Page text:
I know. I know. Your humble correspondent is prone to exaggeration, but that's the way I remember it.
That little fright-fest spurred a nightmare that's easily accessible in memory to this day.
I'm alone in our carport, and the sky is an orange color. To the left, a twisting, black tornado is spinning down the street.
There's nowhere to hide, until I find a coat hanger. I pull off the cardboard tube and roll myself into it, then fly into the air like a Frisbee. The dream ends.
But that's what safety films can do to a young brain.
So far, I've never faced an actual tornado. I'm not itching to change that, especially after what I've heard over the past few weeks.
Starting Sunday, the Mighty Daily Journal will run a week of stories commemorating the 75th anniversary of the 1936 Tupelo tornado.
We'll do our best to give you a sense of what it was like, but you don't need to rely on us.
If you know anyone in their 80s or 90s who grew up in Tupelo, you have a walking, talking time machine to tell you what life was like in the aftermath.
All it takes is a few questions to get them going. Pardon the pun, but I was blown away by what survivors told me.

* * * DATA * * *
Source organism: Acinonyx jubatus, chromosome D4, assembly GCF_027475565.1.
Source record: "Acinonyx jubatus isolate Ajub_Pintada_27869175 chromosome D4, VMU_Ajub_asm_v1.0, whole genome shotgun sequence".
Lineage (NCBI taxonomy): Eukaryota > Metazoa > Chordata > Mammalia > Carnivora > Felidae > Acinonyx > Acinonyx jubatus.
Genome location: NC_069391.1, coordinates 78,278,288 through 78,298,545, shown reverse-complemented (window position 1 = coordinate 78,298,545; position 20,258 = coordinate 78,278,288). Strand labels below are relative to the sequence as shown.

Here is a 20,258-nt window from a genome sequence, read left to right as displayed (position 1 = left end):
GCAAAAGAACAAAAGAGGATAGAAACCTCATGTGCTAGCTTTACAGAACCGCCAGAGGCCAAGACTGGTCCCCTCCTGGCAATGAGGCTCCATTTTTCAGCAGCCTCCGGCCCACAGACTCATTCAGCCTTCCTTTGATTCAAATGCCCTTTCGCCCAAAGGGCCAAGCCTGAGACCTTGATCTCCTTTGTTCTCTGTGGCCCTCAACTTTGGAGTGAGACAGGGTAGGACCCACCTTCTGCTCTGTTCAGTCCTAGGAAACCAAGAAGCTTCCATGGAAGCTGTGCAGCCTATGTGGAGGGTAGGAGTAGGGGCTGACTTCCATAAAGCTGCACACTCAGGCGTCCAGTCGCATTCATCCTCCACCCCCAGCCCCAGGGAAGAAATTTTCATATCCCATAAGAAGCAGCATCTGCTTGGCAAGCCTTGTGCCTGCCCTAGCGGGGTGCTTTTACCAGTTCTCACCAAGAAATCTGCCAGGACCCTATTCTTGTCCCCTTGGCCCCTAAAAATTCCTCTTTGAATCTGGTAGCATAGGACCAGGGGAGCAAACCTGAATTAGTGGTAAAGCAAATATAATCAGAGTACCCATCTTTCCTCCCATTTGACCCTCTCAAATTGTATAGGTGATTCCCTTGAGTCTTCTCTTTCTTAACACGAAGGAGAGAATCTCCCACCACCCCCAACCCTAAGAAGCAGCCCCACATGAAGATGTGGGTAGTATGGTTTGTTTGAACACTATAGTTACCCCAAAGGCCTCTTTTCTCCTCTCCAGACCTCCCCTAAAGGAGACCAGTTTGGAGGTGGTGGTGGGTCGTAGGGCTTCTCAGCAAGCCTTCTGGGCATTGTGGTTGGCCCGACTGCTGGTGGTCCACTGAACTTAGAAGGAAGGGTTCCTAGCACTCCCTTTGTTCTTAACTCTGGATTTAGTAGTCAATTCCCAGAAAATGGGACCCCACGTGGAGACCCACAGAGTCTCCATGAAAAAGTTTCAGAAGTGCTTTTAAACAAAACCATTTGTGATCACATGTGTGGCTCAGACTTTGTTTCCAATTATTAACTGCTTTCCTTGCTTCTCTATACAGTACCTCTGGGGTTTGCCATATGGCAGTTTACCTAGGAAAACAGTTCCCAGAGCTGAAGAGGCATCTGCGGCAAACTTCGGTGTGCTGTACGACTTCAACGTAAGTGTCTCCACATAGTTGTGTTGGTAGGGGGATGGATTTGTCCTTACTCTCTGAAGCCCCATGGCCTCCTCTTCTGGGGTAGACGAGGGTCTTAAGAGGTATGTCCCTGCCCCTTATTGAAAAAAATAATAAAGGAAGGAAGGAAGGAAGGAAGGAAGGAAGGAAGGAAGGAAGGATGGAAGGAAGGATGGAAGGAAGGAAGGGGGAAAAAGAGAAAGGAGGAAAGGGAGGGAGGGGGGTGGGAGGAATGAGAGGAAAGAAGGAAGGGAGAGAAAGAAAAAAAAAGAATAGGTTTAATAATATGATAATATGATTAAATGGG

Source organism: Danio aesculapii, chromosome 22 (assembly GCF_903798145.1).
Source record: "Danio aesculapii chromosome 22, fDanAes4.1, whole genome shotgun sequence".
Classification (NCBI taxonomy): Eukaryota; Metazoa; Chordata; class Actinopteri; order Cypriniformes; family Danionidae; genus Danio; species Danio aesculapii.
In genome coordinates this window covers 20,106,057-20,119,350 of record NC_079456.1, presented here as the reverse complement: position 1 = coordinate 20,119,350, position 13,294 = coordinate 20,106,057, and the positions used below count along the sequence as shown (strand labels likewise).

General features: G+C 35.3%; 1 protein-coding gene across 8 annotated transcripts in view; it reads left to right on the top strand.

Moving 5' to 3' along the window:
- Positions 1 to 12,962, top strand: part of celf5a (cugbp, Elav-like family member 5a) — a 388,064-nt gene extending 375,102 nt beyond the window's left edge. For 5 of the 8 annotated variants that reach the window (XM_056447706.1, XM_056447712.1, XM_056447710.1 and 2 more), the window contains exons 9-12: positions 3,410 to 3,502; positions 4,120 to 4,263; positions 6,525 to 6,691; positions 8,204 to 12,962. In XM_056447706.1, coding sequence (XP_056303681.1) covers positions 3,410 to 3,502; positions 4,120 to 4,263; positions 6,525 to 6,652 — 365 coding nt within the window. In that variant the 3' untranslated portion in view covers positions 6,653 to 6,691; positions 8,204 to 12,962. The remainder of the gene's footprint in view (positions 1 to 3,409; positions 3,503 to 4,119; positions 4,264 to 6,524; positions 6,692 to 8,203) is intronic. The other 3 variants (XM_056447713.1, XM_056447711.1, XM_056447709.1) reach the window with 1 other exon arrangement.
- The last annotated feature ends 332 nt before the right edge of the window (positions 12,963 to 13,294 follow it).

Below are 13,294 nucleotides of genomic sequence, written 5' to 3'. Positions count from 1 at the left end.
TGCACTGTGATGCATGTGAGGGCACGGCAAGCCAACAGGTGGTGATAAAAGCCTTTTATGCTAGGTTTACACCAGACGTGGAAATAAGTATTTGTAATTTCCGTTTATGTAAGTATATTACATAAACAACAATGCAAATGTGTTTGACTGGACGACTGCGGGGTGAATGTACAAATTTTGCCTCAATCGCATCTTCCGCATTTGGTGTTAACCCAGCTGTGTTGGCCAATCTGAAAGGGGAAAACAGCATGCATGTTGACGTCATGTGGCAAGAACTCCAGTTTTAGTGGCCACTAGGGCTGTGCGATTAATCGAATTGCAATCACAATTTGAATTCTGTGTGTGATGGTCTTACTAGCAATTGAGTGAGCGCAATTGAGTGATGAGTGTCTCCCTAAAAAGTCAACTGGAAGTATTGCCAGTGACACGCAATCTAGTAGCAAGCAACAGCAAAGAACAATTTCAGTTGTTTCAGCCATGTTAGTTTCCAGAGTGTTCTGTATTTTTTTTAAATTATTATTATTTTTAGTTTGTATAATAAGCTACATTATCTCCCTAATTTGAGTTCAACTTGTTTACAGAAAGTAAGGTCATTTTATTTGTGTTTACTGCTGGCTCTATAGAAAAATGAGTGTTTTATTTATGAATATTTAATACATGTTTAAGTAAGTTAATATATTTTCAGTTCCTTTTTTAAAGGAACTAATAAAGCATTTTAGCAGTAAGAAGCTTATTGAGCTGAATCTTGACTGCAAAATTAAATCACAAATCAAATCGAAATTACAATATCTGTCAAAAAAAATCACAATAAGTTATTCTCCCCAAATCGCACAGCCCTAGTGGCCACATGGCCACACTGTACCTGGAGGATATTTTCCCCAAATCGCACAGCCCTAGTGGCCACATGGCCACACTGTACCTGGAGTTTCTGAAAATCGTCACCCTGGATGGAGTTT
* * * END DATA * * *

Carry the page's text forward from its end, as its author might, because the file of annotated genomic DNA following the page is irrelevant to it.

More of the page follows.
In closing, here are a few tidbits that didn't make my story:
* "We had a fireplace and the soot covered our floor. I had black feet. We had an outside pump and water was scarce. We had a steady stream of people getting water that night." - Prudy Jackson Parish, Memphis.
* "I heard some people, who didn't have anywhere to go, lived in box cars." - Sue Freeman, Tupelo.
* "After that, my mother got nervous every time we had a thunderstorm. We went into the storm house. Sometimes, we slept there. We got up the next morning and went to school." - Betty Wilbanks, Tupelo.
* "It turned over our truck. We couldn't drive it home. We started walking home at 8 in the morning. I lived in Fulton then. We thought our family would be looking for us and pick us up on the way. They did." - Harvey Gray, Golden.
* "My uncle came from Rienzi and he found us. We went downtown, and he bought my sister and me a pair of long-handle underwear and a pair of overalls, and we went back to Rienzi." - George Burnett, Midway community, Tishomingo County.
* "The front porches from two houses across the street from us were blown way, just blown away down the street." - Annie Dilworth Richardson, Tupelo.
* "Seeing splinters that'd gone through trees, boy, that was something." - Carl Mabry, Tupelo.
M. Scott Morris is a Daily Journal entertainment writer. Contact him at (662) 678-1589 or email@example.com.